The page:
It's all in the genes: Getting to grips with DNA testing

A picture of the box of a 23andme DNA test
(Image credit: 23andMe)

Only a few short years ago, DNA testing was an activity reserved for bio-hackers, specialist consultants and sci-fi movie plot lines. Now industry estimates suggest the number of people keen to unlock the secrets of their genome is on the rise, as more of us took genetic tests in 2017 than in all previous years combined. 

This isn’t surprising. For starters, there’s been a big shift in consumer interest in health and well-being, as well as an influx in different DNA and health testing companies entering the market. From those that tout the health benefits of sending off your spit in a tube through to those focused on the promise of unlocking the secrets of your ancestry, you now have many options.

But despite the popularity of these tests, they’ve been called into question for inaccuracies, misleading information and privacy concerns over the past few years, with many asking how the data about our DNA is used and whether the testing methods are as watertight as these companies claim.

So before you spit into a tube or prick your finger in the hope of uncovering something life-changing, let’s take a look at the DNA and health testing market, and find out what an expert has to say about whether all the hype is worth it.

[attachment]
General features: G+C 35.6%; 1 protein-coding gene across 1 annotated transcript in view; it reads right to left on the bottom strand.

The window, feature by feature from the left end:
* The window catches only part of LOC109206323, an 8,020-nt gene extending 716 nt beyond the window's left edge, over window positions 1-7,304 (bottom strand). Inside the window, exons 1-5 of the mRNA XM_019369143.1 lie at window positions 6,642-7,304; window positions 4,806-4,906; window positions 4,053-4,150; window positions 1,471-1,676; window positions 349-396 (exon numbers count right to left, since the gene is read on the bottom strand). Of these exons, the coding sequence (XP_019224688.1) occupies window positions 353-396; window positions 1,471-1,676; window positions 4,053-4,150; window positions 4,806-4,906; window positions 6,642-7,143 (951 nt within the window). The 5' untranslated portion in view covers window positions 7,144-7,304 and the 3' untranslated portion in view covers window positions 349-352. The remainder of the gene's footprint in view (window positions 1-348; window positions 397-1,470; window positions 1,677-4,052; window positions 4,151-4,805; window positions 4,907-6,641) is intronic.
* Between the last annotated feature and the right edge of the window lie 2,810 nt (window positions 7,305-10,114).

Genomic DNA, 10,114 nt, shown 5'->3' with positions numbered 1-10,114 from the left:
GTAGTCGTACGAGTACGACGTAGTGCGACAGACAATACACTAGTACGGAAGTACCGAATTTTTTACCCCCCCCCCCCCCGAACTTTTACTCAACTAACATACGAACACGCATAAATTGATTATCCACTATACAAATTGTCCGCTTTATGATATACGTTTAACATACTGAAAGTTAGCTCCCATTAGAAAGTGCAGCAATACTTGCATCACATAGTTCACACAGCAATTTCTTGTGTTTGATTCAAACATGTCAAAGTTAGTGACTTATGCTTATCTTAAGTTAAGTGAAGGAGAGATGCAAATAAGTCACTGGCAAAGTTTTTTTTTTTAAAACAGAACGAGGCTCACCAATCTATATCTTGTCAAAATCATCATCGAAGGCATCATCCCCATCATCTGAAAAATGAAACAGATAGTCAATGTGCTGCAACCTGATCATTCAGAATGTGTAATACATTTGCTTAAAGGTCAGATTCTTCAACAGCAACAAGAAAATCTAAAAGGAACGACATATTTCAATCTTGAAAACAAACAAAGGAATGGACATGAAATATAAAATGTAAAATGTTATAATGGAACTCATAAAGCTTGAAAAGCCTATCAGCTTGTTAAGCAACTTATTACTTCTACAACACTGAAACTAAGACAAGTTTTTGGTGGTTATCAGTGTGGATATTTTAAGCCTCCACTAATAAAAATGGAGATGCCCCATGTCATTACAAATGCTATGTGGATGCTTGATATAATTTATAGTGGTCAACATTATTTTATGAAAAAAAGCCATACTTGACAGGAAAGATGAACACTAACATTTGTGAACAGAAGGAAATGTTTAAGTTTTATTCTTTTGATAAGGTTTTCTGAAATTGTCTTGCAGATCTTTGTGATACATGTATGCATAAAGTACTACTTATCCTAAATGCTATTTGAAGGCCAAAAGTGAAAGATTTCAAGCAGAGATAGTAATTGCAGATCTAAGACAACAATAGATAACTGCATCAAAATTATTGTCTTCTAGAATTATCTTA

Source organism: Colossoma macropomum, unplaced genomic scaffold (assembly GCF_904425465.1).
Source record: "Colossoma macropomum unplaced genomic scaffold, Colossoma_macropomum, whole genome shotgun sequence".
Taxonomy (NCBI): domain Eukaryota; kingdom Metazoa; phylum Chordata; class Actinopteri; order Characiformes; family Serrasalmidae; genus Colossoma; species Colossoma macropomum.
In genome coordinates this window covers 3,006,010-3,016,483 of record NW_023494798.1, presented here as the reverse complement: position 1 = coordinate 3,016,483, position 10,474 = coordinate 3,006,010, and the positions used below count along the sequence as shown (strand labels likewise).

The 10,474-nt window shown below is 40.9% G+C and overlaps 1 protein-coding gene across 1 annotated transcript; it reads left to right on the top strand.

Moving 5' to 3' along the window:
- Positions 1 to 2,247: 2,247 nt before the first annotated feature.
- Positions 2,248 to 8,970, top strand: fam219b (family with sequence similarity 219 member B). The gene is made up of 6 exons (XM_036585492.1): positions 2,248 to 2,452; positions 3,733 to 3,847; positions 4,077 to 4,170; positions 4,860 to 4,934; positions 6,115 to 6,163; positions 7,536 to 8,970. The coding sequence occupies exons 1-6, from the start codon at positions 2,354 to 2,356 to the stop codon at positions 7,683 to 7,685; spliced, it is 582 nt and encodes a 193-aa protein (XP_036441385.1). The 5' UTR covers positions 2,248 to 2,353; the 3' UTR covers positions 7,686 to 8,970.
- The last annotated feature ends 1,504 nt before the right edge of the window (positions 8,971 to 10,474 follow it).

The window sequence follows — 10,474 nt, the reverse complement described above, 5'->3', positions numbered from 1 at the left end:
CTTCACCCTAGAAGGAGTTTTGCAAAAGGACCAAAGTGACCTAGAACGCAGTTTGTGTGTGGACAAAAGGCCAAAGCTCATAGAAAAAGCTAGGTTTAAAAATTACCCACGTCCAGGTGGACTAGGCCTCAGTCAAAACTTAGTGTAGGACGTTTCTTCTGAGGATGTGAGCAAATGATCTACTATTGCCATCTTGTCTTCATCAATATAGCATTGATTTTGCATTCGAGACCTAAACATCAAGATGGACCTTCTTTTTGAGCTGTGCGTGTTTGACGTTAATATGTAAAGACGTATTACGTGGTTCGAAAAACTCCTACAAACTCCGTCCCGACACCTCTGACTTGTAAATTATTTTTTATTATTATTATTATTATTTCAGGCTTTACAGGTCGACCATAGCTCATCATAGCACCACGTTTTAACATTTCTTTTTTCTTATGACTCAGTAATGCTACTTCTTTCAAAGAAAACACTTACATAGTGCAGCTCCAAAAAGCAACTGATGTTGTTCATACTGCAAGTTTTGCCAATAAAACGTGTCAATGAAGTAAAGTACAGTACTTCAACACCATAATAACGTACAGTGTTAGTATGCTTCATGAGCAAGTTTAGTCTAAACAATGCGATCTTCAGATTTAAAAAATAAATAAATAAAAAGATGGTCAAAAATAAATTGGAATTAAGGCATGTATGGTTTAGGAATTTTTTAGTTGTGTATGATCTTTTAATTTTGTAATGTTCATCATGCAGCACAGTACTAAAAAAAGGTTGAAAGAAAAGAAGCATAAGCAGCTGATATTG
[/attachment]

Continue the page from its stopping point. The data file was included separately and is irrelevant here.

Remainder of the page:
A photo of technicians testing DNA at 23andme

23andMe updates your dashboard with new information based on your genetic results when supporting research becomes available.

(Image credit: 23andme)

The DNA testing market 

When it first launched in 2006, 23andMe was one of the first DNA testing kits aimed at consumers. Fast-forward to the present day and there are a lot of different options available now, including DNAFit, MyHeritage, Living DNA and, just to name a few. 

There are also another group of tests that tend to get lumped in with DNA tests, but that don’t actually analyse your DNA. Instead, they’re marketed as ‘health tests’ and boast similar offerings that can reveal things, like your cholesterol levels and liver function, by analysing your blood and microbiome. These include Thriva Health and Atlas

A photo of the Thriva health test

The Thriva kit is divided into 3 logical sections to help guide you through the sample collection process: prepare, sample and send.

(Image credit: Thriva)

But whichever test you opt for, the process is similar. A sample of blood, spit or stool is sent away and tested. You can then access your results via an online dashboard a few weeks later. The results you get will depend on which test you opt for. For example, MyHeritage claims to “uncover your ethnic origins and find new relatives,” whereas 23andMe offers options to reveal health data or ancestry data or both. 

The option you choose will very much depend on what your aims are. Some people are motivated to find out more about their health, but increasingly it seems that finding out more about your ancestors and where they’re from is more likely to pique mainstream interest. 

But that’s not all. Now more and more of us are getting access to data about our genes, there’s a growth in third party websites that offer to reanalyse that data and serve up different results yet again. For example, you can get your DNA tested with 23andme, download the information and then upload it into a site like Promethease, which takes the information about you and provides further feedback, but with little oversight from as much regulation as the DNA tests themselves. This means the results might be more interesting, but there's less guarantee they're accurate. 

A photo of one of the 23andMe results